So Various Production's much-hyped The World is Gone is out on Monday. Already this year we've had LPs by Burial, Boxcutter, and Benga, plus Dubstep Allstars vol. 3, mixed by Kode 9. Still to come there's LPs by Distance, Skream, Loefah, and Kode 9, plus Dubstep Allstars vol. 4, mixed by Hatcha and Youngsta, and the Roots of Dubstep compilation also on Tempa. That will make at least eleven essential dubstep albums in 2006. I seriously doubt there will be eleven essential rock albums in 2006.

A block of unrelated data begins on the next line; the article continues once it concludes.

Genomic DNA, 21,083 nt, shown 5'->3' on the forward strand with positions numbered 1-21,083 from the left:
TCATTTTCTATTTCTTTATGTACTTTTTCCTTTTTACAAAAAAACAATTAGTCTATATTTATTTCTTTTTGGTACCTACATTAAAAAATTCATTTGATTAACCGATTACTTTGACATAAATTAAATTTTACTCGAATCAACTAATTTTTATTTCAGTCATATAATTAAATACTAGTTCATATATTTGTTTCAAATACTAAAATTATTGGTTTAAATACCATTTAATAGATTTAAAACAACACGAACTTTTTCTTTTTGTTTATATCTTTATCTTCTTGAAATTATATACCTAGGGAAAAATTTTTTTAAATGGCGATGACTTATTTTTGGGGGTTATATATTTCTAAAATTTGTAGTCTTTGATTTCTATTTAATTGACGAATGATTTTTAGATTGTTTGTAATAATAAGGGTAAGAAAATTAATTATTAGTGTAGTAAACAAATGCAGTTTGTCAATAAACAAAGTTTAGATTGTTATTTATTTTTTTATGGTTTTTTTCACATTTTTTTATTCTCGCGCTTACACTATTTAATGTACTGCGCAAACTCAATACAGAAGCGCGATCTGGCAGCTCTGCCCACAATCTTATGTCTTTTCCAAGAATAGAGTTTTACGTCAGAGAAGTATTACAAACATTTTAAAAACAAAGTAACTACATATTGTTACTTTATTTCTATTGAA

Two conclusions. Firstly, this is an incredibly healthy scene. Secondly, the mainstream media has absolutely no excuse left for ignoring it. They'll tell you the average reader has no way of hearing club-based underground music, but this just isn't true now that dubstep's embraced the album format - and even if it hadn't, you can get dozens of crucial singles on Bleep.com, which is no harder to use than iTunes. They'll tell you dance music is faceless, but what about Space Ape, Warrior Queen, Crazy D, Sergeant Pokes, and all the other hot dubstep MCs? Sure, most people aren't going to like music that's so much about fear, austerity, and heart-attack sub-bass, but dubstep is a hell of a lot more interesting than DIY indie or whatever other haircut-fixated non-scene is getting repped this week.